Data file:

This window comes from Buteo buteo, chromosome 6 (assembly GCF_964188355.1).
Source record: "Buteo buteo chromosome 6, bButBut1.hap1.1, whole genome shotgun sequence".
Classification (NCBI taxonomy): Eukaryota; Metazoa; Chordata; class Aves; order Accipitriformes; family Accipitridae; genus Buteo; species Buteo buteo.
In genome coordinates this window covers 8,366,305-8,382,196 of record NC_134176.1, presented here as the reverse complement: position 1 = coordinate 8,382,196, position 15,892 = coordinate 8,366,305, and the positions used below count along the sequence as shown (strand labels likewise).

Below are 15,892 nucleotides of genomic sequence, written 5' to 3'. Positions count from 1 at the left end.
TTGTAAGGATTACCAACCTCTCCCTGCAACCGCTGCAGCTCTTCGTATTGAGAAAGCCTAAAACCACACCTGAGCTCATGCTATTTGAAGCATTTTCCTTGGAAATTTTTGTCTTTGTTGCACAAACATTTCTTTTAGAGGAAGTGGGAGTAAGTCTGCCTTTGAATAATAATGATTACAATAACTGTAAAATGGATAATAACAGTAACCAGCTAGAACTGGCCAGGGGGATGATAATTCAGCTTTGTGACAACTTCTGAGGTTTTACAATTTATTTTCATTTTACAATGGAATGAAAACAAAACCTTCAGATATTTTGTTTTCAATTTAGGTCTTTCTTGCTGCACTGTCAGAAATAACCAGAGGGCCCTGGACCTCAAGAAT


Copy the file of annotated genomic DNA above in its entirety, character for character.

This window comes from Buteo buteo, chromosome 6 (assembly GCF_964188355.1).
Source record: "Buteo buteo chromosome 6, bButBut1.hap1.1, whole genome shotgun sequence".
Classification (NCBI taxonomy): Eukaryota; Metazoa; Chordata; class Aves; order Accipitriformes; family Accipitridae; genus Buteo; species Buteo buteo.
In genome coordinates this window covers 8,366,305-8,382,196 of record NC_134176.1, presented here as the reverse complement: position 1 = coordinate 8,382,196, position 15,892 = coordinate 8,366,305, and the positions used below count along the sequence as shown (strand labels likewise).

Below are 15,892 nucleotides of genomic sequence, written 5' to 3'. Positions count from 1 at the left end.
TTGTAAGGATTACCAACCTCTCCCTGCAACCGCTGCAGCTCTTCGTATTGAGAAAGCCTAAAACCACACCTGAGCTCATGCTATTTGAAGCATTTTCCTTGGAAATTTTTGTCTTTGTTGCACAAACATTTCTTTTAGAGGAAGTGGGAGTAAGTCTGCCTTTGAATAATAATGATTACAATAACTGTAAAATGGATAATAACAGTAACCAGCTAGAACTGGCCAGGGGGATGATAATTCAGCTTTGTGACAACTTCTGAGGTTTTACAATTTATTTTCATTTTACAATGGAATGAAAACAAAACCTTCAGATATTTTGTTTTCAATTTAGGTCTTTCTTGCTGCACTGTCAGAAATAACCAGAGGGCCCTGGACCTCAAGAAT